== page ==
Photo by: Errol McGihon SUN

LYNDA SEED, co-founder of Adopt-A-Greyhound, cuddles Faze, a two-and-a-half-year-old greyhound who has left Florida's racetrack circuit for Canada.

              
Tip was once one of the greatest racers on the Florida circuit. Now, after four and a half years in the fast lane, the six-year-old greyhound has gone into retirement. "This is pretty much all he does now," owner Kristin Lejuene says, looking at the brown and black-mottled dog sprawled at her feet. "I suppose he's enjoying his retirement."

Unlike most of his retired human counterparts, Tip moved north of the border from Florida to enjoy a laid-back life in Ottawa. Lejeune adopted Tip from a North Gower agency that rescues racing greyhounds from Florida racetracks and places them in suitable homes.
  

‘It changes your life'

"Once you have a greyhound living under your roof, it changes your life," says Adopt-A-Greyhound co-founder Lynda Seed.

Seed and her husband Chris started finding homes for race dogs after adopting their own greyhound six years ago.

"We just wanted to see as many of these dogs get the chance to live a good life and enjoy their retirement as we could," she said.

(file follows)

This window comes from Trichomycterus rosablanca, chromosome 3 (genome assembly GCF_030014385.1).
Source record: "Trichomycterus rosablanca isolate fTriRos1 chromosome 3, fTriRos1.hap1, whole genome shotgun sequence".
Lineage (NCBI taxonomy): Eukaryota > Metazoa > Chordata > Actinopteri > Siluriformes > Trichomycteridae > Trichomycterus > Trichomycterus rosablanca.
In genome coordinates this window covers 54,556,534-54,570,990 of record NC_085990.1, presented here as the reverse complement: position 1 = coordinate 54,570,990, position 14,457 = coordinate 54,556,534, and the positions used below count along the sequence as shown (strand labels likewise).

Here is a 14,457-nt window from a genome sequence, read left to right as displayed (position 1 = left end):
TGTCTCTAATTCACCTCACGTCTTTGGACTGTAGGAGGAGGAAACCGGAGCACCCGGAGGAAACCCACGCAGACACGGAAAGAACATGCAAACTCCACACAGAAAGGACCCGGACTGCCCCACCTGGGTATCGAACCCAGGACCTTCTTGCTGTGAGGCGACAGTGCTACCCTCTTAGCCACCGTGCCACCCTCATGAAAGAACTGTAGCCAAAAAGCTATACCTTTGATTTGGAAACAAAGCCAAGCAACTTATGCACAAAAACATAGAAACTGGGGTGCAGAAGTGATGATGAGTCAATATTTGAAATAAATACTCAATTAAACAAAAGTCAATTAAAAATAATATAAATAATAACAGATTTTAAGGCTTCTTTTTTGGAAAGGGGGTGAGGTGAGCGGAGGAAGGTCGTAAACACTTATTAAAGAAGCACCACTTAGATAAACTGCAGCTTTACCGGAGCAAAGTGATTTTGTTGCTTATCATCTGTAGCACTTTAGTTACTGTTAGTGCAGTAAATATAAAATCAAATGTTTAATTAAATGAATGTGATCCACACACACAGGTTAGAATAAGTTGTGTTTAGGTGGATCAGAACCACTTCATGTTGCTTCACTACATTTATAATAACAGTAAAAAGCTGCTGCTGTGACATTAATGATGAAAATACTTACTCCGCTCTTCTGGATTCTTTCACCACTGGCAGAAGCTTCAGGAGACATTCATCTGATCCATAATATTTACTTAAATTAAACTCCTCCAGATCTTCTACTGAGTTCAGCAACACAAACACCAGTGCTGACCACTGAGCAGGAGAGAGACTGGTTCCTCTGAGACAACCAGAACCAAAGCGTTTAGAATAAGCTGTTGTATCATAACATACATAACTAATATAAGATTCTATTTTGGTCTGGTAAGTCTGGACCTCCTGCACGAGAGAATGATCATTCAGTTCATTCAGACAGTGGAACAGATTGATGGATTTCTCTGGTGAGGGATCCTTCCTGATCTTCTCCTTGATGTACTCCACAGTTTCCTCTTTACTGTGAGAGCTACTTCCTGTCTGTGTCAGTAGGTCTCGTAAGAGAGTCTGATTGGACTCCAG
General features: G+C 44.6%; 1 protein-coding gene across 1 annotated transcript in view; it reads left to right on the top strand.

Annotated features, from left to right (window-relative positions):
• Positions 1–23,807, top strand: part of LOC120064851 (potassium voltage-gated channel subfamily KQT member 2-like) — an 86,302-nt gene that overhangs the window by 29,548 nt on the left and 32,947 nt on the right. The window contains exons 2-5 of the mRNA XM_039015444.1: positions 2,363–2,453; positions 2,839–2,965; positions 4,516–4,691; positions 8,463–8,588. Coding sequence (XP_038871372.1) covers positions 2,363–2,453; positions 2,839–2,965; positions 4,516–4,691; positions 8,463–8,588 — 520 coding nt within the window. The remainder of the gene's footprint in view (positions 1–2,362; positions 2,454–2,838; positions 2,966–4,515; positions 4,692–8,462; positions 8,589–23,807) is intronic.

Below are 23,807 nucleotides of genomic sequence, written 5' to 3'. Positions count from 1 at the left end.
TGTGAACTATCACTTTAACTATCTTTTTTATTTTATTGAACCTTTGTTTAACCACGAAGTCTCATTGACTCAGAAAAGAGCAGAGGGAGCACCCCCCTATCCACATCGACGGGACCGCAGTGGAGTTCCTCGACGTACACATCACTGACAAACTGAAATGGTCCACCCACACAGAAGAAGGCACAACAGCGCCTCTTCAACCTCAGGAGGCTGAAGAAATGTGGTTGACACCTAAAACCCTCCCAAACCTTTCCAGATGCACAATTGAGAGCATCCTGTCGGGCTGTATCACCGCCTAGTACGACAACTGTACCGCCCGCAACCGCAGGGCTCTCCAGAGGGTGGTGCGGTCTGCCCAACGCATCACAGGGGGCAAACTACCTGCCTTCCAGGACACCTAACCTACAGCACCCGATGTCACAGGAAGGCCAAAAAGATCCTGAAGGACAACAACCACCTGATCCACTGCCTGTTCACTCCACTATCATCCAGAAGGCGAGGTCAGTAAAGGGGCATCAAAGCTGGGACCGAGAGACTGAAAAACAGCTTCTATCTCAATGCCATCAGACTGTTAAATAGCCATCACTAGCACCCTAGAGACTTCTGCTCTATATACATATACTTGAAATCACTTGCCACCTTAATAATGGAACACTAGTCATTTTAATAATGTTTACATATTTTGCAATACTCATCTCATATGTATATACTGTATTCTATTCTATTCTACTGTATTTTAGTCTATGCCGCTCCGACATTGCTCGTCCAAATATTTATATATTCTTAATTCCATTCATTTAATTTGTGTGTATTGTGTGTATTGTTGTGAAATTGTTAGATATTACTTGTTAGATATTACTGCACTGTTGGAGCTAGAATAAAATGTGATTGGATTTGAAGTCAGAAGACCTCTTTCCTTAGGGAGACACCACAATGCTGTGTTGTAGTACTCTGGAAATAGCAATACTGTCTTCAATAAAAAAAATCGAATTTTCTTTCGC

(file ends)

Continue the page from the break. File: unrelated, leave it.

While there are no greyhound racetracks in Canada, dog racing is still big in the U.S.
Adopt-A-Greyhound's dogs range from 18 months to five years old. Older dogs, like Tip, are successful racers who are past their prime. Younger dogs often never made it to the racetrack.

While there are no reliable numbers on how many greyhounds are released from American racetracks every year, many dogs aren't as lucky as Tip. "Unfortunately some are euthanized and, sadly, because of their timid nature, they're ideal for medical research," Seed says.

She says Adopt-A-Greyhound tries to distance itself from the ethics involved in greyhound racing and focuses on the well-being of the dogs it helps to find homes. "We're not activists. We try to maintain neutrality and not involve ourselves with the issue," Seed explains. "It is because of trainers that we get these dogs. They are the ones who decide to turn over the greyhounds instead of euthanizing them."

The Seeds examine the lifestyle and personalities of candidates before matching dogs with their new homes.

Life with a greyhound

Once the assessment process is over, new owners are still in for a few surprises. Race dogs, who are used to living in crates, have to learn the basics of the outside world.

"You have to teach them not to walk through windows, how to climb stairs, what a mirror is and how to walk on shiny surfaces," Seed explains, comparing a greyhound's move into the home a trip to Mars. "They're also quite sedate," she adds, describing the dogs as 40 mph couch potatoes.

Dog lovers who adopt from the non-profit organization can expect a $300 fee to cover adoption-related costs.

The agency's website is www.adopt-a-greyhound.com.